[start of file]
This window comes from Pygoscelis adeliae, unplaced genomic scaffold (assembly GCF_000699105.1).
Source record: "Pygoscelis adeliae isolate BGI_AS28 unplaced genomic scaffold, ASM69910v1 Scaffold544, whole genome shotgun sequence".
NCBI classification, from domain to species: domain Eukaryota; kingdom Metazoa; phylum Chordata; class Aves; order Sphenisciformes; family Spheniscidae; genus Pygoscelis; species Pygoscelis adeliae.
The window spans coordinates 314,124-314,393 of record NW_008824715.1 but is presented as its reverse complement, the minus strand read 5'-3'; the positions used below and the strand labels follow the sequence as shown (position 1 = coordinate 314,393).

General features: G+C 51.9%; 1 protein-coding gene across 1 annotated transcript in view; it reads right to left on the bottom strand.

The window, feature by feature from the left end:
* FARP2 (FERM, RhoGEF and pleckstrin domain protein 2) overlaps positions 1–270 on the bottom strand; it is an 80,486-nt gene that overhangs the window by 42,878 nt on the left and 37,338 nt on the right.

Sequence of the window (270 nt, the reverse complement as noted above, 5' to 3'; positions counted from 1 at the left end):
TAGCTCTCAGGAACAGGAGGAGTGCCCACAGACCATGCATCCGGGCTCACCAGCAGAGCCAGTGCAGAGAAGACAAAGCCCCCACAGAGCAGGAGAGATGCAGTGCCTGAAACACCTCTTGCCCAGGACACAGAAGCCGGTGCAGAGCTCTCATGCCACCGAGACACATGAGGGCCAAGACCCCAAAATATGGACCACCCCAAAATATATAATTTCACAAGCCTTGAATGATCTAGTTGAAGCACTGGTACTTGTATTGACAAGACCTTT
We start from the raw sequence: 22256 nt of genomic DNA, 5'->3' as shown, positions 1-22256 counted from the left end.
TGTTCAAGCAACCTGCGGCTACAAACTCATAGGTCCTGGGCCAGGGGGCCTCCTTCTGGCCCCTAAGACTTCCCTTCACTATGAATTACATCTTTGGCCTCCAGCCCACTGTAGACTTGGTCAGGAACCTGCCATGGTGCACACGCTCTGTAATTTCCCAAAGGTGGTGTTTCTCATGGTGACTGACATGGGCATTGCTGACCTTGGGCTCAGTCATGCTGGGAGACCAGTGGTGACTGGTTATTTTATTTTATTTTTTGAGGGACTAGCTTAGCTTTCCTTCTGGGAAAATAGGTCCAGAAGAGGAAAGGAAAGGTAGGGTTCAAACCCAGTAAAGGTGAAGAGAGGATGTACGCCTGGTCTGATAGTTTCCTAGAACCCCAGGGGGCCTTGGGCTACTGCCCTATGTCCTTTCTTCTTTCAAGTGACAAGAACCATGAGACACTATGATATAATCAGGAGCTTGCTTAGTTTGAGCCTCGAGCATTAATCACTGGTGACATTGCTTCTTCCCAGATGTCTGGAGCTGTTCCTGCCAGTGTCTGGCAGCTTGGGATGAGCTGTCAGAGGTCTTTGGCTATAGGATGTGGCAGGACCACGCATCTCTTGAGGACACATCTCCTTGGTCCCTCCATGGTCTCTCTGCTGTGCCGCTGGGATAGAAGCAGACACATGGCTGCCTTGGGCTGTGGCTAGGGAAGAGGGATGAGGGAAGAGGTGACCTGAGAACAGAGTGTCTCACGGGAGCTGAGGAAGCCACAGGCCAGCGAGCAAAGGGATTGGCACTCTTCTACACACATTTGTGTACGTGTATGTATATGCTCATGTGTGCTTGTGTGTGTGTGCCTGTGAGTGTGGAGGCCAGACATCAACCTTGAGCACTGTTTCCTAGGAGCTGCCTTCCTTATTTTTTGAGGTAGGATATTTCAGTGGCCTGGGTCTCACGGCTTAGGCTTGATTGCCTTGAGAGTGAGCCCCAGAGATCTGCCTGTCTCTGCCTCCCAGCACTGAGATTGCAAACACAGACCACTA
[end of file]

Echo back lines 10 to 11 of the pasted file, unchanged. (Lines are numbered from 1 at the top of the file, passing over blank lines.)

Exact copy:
We start from the raw sequence: 22256 nt of genomic DNA, 5'->3' as shown, positions 1-22256 counted from the left end.
TGTTCAAGCAACCTGCGGCTACAAACTCATAGGTCCTGGGCCAGGGGGCCTCCTTCTGGCCCCTAAGACTTCCCTTCACTATGAATTACATCTTTGGCCTCCAGCCCACTGTAGACTTGGTCAGGAACCTGCCATGGTGCACACGCTCTGTAATTTCCCAAAGGTGGTGTTTCTCATGGTGACTGACATGGGCATTGCTGACCTTGGGCTCAGTCATGCTGGGAGACCAGTGGTGACTGGTTATTTTATTTTATTTTTTGAGGGACTAGCTTAGCTTTCCTTCTGGGAAAATAGGTCCAGAAGAGGAAAGGAAAGGTAGGGTTCAAACCCAGTAAAGGTGAAGAGAGGATGTACGCCTGGTCTGATAGTTTCCTAGAACCCCAGGGGGCCTTGGGCTACTGCCCTATGTCCTTTCTTCTTTCAAGTGACAAGAACCATGAGACACTATGATATAATCAGGAGCTTGCTTAGTTTGAGCCTCGAGCATTAATCACTGGTGACATTGCTTCTTCCCAGATGTCTGGAGCTGTTCCTGCCAGTGTCTGGCAGCTTGGGATGAGCTGTCAGAGGTCTTTGGCTATAGGATGTGGCAGGACCACGCATCTCTTGAGGACACATCTCCTTGGTCCCTCCATGGTCTCTCTGCTGTGCCGCTGGGATAGAAGCAGACACATGGCTGCCTTGGGCTGTGGCTAGGGAAGAGGGATGAGGGAAGAGGTGACCTGAGAACAGAGTGTCTCACGGGAGCTGAGGAAGCCACAGGCCAGCGAGCAAAGGGATTGGCACTCTTCTACACACATTTGTGTACGTGTATGTATATGCTCATGTGTGCTTGTGTGTGTGTGCCTGTGAGTGTGGAGGCCAGACATCAACCTTGAGCACTGTTTCCTAGGAGCTGCCTTCCTTATTTTTTGAGGTAGGATATTTCAGTGGCCTGGGTCTCACGGCTTAGGCTTGATTGCCTTGAGAGTGAGCCCCAGAGATCTGCCTGTCTCTGCCTCCCAGCACTGAGATTGCAAACACAGACCACTA